embarking on a strategy to request school board members to postpone any
enforcement of the new dress code until all parties - parents, students,
administrators and teachers - can work on a more favorable code.
School board members unanimously passed revisions to the original dress
code included in the student handbook in August.
The changes were suggested by a committee of eight high school teachers
who met with the superintendent before taking it before the board during
their Feb. 27 school board meeting.
The revised dress code was enforced almost immediately following its
Parents and students continue to voice their opposition to the changes
and how they were integrated.
Pecos Police Chief Troy Moore said taggers are graffiti artists that
target local buildings.
The Pecos Chamber of Commerce, Pecos-Barstow-Toyah Independent School
District, Reeves County Sheriff's Department and Pecos Police Department
have each contributed to a pool of reward money used to pay persons that
can identify those guilty of such an act of criminal mischief.
For more information, contact the Pecos Police Department.
Funeral services for Agapita Armendariz, 87, who died Friday at Medical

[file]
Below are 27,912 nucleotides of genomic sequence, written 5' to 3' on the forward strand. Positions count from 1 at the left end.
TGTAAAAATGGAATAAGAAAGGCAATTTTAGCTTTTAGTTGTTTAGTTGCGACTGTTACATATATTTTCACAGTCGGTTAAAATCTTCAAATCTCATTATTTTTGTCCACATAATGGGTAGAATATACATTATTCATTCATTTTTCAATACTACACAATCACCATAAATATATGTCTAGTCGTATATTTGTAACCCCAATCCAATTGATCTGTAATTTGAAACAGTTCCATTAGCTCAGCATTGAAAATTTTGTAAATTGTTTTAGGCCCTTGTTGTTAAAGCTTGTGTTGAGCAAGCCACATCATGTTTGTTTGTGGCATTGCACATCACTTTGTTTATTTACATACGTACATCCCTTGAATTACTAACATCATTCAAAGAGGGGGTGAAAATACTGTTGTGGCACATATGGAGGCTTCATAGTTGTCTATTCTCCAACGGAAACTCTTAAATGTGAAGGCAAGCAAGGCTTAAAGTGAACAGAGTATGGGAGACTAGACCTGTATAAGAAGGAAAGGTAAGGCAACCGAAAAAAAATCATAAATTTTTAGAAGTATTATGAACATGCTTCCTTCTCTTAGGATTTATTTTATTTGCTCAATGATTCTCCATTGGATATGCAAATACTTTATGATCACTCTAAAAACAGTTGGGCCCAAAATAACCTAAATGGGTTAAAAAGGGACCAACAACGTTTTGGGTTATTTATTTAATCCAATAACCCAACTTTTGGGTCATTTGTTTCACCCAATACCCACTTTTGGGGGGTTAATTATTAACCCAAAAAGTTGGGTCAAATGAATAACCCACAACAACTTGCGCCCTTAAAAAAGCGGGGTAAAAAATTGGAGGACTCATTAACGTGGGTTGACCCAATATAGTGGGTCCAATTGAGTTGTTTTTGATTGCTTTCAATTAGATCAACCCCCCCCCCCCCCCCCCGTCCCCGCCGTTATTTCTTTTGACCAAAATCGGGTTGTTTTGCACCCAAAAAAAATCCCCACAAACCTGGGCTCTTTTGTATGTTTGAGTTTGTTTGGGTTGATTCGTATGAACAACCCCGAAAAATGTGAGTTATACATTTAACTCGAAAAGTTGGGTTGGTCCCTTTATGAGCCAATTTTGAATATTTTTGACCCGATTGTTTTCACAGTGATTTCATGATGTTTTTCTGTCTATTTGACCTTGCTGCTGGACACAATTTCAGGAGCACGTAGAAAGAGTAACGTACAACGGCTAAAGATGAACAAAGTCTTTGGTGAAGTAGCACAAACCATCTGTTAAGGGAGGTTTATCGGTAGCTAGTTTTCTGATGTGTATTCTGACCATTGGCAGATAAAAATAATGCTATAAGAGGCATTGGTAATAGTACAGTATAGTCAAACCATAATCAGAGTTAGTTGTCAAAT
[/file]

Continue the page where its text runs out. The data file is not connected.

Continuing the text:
Center Hospital in Odessa will be March 19 at Santa Rosa Catholic Church
at 2 p.m., followed by a burial at the Mt. Evergreen Cemetery.
A rosary in her honor was said Sunday at the Martinez Funeral Home
Armendariz was born September 9, 1909 in San Antonio, Mexico. She was a
lifetime resident of Pecos and a housewife.
Survivors include: six sons, Ismael Armendariz of El Paso; Alfredo
Armendariz of Odessa; Alfonzo Armendariz of San Jose, Calif., Juan
Armendariz of Folson, Calif., Efren "ET" Armendariz of Mineral Wells and
Armando Armendariz of Canadian; two daughters, Elia Contreras of Pecos
and Susie Guerra of San Jose, Calif.; two sisters, Nicanora Perez of
Fresno, Calif. and Leandra Madril of Van Horn; 35 grandchildren; 10
great-grandchildren and 20 great-great-grandchildren.
Joseph Wilhelm Carl Knust, 76, of Clifton died March 13.